Abnormal Bleeding

Abnormal bleeding or bleeding between periods happens to most women at some point in their lives and is not always anything to worry about. In some cases, however, it persists and this is when it may be necessary to seek the advice of a gynecologist. Here I explain more about abnormal bleeding, its causes and the different treatment options available.

What is abnormal bleeding?

Bleeding that is irregular, that occurs between periods or after intercourse, bleeding that is very heavy or occurs after the menopause is considered abnormal.

Bleeding between periods

This is a common problem and is usually due to a hormone imbalance. It can also be caused by pelvic infections, or by polyps on the cervix or on the lining of the womb.

Bleeding after intercourse

If bleeding after intercourse happens many times, then it should be investigated. It can be caused by an ectropion (sometimes called an “erosion”) on the cervix, which is often present if you are taking the oral contraceptive pill. This can be seen at the time of a colposcopy. Other causes of bleeding after intercourse are polyps on the cervix or on the lining of the womb, and very rarely, cancer of the cervix. It’s really important to keep up to date with your cervical smear tests.

Bleeding after the menopause

Bleeding which occurs more than 12 months after you finish your periods, even if it is very light, requires investigation. The most common reason for this bleeding is atrophic vaginitis which means the skin of the vagina is dry and thin due to low oestrogen levels after the menopause. It can also be caused by polyps but it’s important to exclude any more serious causes for the bleeding, such as cancer of the womb.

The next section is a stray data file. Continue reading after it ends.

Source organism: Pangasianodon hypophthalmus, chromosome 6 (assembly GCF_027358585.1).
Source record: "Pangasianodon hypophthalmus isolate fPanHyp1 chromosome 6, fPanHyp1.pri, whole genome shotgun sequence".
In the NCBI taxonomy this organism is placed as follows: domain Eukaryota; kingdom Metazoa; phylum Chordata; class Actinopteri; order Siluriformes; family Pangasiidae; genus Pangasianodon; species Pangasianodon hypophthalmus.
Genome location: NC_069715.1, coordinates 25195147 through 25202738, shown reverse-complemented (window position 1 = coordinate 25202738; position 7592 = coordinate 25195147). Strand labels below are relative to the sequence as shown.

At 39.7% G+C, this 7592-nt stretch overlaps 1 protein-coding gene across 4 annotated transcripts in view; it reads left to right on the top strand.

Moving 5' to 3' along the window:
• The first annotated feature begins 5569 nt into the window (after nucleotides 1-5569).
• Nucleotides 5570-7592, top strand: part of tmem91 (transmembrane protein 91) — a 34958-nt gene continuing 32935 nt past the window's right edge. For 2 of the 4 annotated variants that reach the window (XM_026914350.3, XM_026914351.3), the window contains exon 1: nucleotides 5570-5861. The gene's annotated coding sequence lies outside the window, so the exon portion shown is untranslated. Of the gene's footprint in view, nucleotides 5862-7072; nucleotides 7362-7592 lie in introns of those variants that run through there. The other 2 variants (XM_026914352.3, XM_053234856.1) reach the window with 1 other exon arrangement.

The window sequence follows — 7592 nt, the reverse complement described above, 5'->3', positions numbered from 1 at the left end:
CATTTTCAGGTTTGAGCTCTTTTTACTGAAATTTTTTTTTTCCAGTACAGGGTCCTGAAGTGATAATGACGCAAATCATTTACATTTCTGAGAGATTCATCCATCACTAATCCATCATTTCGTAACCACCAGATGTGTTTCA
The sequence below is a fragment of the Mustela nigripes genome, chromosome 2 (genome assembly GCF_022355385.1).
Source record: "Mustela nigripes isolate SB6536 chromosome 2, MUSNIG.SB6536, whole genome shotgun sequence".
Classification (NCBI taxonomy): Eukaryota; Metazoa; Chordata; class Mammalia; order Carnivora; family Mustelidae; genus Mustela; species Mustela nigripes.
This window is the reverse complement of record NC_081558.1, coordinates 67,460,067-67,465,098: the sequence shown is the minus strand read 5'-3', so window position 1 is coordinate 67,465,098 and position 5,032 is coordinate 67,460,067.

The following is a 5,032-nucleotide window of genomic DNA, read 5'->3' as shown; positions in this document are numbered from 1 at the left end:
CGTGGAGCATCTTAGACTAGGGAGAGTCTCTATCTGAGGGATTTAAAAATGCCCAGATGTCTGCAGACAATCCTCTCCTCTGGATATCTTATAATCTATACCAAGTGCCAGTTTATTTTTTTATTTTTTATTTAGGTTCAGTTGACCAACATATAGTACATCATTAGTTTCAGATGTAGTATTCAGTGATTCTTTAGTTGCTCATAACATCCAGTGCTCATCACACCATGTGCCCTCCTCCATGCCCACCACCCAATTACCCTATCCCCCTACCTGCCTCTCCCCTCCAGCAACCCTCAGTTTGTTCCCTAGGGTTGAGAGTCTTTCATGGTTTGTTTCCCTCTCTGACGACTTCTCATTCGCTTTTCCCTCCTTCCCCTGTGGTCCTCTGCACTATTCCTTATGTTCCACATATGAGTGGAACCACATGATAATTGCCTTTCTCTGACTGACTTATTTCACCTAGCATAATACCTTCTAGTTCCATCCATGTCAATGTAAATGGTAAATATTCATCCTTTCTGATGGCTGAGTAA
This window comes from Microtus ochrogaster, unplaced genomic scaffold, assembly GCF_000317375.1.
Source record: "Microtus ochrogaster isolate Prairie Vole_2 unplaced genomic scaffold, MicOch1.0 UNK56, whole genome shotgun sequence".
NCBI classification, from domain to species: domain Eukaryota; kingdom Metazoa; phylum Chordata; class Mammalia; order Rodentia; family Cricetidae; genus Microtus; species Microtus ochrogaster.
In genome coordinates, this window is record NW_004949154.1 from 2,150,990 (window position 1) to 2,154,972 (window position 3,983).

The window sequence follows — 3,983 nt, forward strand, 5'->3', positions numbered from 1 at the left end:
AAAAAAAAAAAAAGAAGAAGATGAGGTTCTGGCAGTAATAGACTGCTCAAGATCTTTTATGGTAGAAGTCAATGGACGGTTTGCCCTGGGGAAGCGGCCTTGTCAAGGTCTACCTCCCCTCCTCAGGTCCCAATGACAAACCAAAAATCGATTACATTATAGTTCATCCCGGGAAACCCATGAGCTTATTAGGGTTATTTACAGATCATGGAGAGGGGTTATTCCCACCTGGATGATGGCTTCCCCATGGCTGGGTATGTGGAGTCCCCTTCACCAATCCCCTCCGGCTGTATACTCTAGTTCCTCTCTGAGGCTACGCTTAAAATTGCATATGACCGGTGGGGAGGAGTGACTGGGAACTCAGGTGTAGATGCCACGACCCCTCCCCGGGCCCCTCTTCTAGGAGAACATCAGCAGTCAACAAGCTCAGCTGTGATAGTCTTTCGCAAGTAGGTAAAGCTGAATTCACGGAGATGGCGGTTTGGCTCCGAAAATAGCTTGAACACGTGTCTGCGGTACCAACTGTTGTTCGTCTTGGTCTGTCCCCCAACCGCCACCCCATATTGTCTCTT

Heavy periods

Heavy periods can significantly interfere with your daily functioning. Bleeding is considered heavy if you are passing clots and needing to wear double protection with both a tampon and a pad. The most common cause of heavy bleeding is fibroids, which are benign growths comprised of muscle. Other caused are adenomyosis and hormonal imbalance.

What tests can be done

After a full history and clinical examination are performed, bloods tests can be done to check for anaemia, and hormone levels. An ultrasound scan of the pelvis will look at the lining of the womb, the ovaries, and can identify if there are any ovarian cysts causing the irregular bleeding. A hysteroscopy may be necessary to look at the lining of the womb, to take biopsies or remove polyps or fibroids.

When should I see a gynaecologist?

Most women are in tune with their bodies and know what is normal for them and what is not. When the nature or amount of bleeding is unusual for you, then it’s probably a good idea to have it checked out.